Sarty Snopes In William Faulkner's Barn Burning

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William Faulkners “Barn Burning was published in 1939 and is set in the Old American South at around 1897. Faulkner’s short story focusses on the Snopes families daily struggles and is told from the perspective of what seems to be an older version of Sarty Snopes himself speaking in third person. William Faulkner uses real issues such as social class, poor economy, gender equality and race relations throughout “Barn Burning” in order to help his reader understand the anger, hardships, family dynamic and erratic rebellion of Abner Snopes and his family as they struggle with the acceptance of emancipation and feelings of being oppressed by southern society. William Faulkner grew up on a plantation during the 1900s. He was able to see first hand…show more content…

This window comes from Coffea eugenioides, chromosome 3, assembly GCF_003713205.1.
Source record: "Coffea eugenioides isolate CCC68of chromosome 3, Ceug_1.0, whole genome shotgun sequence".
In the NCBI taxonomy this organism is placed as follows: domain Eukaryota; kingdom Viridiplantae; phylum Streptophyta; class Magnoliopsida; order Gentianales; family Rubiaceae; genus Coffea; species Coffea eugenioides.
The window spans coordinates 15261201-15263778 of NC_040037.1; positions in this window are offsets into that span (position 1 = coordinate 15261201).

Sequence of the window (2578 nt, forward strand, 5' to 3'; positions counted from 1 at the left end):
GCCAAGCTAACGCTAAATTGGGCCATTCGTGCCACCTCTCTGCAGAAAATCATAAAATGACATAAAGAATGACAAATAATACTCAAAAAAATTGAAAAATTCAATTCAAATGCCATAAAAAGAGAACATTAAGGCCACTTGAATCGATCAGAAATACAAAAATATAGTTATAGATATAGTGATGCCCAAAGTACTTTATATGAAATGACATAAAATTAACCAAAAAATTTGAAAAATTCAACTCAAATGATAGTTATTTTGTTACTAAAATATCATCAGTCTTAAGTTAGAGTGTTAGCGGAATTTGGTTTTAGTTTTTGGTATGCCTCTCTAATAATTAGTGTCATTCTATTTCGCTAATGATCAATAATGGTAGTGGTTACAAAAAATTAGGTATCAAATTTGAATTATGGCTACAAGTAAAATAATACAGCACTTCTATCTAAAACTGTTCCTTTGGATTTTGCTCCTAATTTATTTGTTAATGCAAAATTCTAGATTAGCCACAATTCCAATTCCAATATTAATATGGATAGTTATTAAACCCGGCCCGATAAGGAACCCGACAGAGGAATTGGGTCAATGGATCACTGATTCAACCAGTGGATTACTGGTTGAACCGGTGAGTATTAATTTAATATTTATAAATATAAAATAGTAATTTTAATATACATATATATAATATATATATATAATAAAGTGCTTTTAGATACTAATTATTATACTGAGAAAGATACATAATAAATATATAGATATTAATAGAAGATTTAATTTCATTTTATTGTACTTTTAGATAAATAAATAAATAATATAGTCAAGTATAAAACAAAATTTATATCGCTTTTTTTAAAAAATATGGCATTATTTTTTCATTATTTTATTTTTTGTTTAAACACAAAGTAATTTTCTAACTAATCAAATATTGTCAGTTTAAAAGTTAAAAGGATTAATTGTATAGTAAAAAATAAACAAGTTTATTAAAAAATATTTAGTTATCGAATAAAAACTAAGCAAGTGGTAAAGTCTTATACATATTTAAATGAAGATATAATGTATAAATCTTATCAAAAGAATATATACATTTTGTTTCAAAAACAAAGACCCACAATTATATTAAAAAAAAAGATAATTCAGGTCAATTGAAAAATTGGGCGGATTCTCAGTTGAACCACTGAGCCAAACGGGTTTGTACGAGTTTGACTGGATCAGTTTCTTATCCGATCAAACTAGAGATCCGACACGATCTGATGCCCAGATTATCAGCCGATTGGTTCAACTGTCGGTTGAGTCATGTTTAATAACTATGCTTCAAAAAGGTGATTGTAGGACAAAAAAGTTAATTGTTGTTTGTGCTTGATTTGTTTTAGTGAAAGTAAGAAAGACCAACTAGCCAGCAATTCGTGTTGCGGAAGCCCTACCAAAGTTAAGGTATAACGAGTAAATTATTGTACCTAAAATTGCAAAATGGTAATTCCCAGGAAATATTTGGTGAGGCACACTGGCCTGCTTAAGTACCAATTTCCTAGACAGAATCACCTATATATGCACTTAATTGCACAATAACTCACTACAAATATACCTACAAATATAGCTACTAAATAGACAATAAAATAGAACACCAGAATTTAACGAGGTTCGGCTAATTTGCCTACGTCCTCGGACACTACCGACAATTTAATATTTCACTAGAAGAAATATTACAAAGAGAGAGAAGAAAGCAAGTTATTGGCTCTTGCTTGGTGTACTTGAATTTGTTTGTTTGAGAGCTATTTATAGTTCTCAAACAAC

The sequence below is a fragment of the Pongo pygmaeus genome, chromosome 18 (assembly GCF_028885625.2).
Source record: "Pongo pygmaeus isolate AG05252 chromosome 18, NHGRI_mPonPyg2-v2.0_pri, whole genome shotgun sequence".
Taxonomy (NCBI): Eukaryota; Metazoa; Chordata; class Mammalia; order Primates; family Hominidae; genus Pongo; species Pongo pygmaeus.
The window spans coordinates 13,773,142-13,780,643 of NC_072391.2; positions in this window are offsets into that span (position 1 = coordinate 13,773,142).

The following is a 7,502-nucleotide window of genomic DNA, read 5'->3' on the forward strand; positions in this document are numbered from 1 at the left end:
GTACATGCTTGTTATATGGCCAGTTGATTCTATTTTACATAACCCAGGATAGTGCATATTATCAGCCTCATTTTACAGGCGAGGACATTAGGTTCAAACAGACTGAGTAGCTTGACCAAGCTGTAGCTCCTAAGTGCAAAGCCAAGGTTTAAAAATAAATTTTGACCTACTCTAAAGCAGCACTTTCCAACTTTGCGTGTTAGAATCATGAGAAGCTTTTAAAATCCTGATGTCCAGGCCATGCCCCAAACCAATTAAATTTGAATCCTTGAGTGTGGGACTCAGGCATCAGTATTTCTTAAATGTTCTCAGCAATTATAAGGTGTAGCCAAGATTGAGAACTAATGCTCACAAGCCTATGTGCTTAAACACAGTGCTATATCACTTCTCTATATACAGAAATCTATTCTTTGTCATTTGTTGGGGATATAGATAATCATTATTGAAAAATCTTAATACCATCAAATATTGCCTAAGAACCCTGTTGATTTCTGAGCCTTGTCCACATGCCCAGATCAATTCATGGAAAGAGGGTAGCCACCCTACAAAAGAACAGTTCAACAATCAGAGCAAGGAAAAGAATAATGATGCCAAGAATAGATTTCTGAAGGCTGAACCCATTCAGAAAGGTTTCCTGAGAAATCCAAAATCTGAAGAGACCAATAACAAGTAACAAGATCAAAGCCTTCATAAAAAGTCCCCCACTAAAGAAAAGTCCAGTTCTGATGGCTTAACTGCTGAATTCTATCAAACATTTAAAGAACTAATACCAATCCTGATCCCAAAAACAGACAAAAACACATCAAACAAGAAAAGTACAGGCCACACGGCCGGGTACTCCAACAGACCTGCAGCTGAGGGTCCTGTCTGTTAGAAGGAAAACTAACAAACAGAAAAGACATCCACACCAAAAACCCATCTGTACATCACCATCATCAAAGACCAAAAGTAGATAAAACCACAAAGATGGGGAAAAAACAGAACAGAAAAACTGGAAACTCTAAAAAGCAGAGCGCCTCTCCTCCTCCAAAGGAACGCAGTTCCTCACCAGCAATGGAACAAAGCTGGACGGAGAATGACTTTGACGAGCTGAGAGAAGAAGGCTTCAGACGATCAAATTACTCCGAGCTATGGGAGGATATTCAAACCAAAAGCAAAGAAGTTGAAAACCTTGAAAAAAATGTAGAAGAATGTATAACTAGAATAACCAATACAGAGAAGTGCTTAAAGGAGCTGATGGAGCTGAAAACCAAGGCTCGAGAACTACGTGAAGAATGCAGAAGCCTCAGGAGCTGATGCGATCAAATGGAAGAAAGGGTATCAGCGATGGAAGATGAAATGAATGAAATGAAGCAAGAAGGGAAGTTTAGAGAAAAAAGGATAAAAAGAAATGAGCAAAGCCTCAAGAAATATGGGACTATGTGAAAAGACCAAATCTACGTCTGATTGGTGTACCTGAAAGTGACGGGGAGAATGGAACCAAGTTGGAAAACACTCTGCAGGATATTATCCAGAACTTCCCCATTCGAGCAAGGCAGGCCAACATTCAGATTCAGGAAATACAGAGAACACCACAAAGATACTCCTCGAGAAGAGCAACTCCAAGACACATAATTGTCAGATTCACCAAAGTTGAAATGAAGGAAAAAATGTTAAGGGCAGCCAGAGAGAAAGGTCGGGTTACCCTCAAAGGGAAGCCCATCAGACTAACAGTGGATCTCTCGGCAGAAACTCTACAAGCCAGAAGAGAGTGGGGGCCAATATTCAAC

Abner snopes is a sharecropper with Major De Spain who owns a large plantation and has a nice large home. Upon arrival to Major De Spains estate, Abner notices that the doorman/butler is African American and was more than likely a former slave. He comes to the conclusion that the former slave is probably making more money than he is and is living more comfortably than he and his family are. Abner is outraged by this and deliberately steps in animal poop and purposefully tracks it inside onto De Spains nice carpet showing his disgust in hopes that the doorman will be forced to clean it up (Faulkner).” I believe that Abner does this to make himself feel as if he is higher up socially than the former slave. This is what ignites the flame in Abners mind and makes him feel even more oppressed by southern society. He feels that he is being treated unfairly and cannot accept the emancipation proclamation. “De Spain has the rug brought to his family to clean. Abners sets his two teenage girls to work on the cleaning, but he shortly takes over and intentionally destroys the rug with a rock. De Spain tells Abner that he will be taking 20 bushels of his next crop in order to make up for the damages. Abner again is outraged by the amount he is charged with and takes De Spain to court. Abners charge is lessened to 10 bushels yet he still is furious and feels he's being treated unfairly. Shortly after, he burns De Spains barn and is most likely killed by De Spain himself after Sarty told him Abner was setting is barn on fire(Faulkner).” Although there are other ways Abner could have made his feelings of oppression be known, he chose to act irrationally and intentionally burned his barn in hopes of getting his point across. Over all Abners character in “Barn Burning” represents the poor white families in the old south at this time. Faulkner has done a beautiful job making one feel
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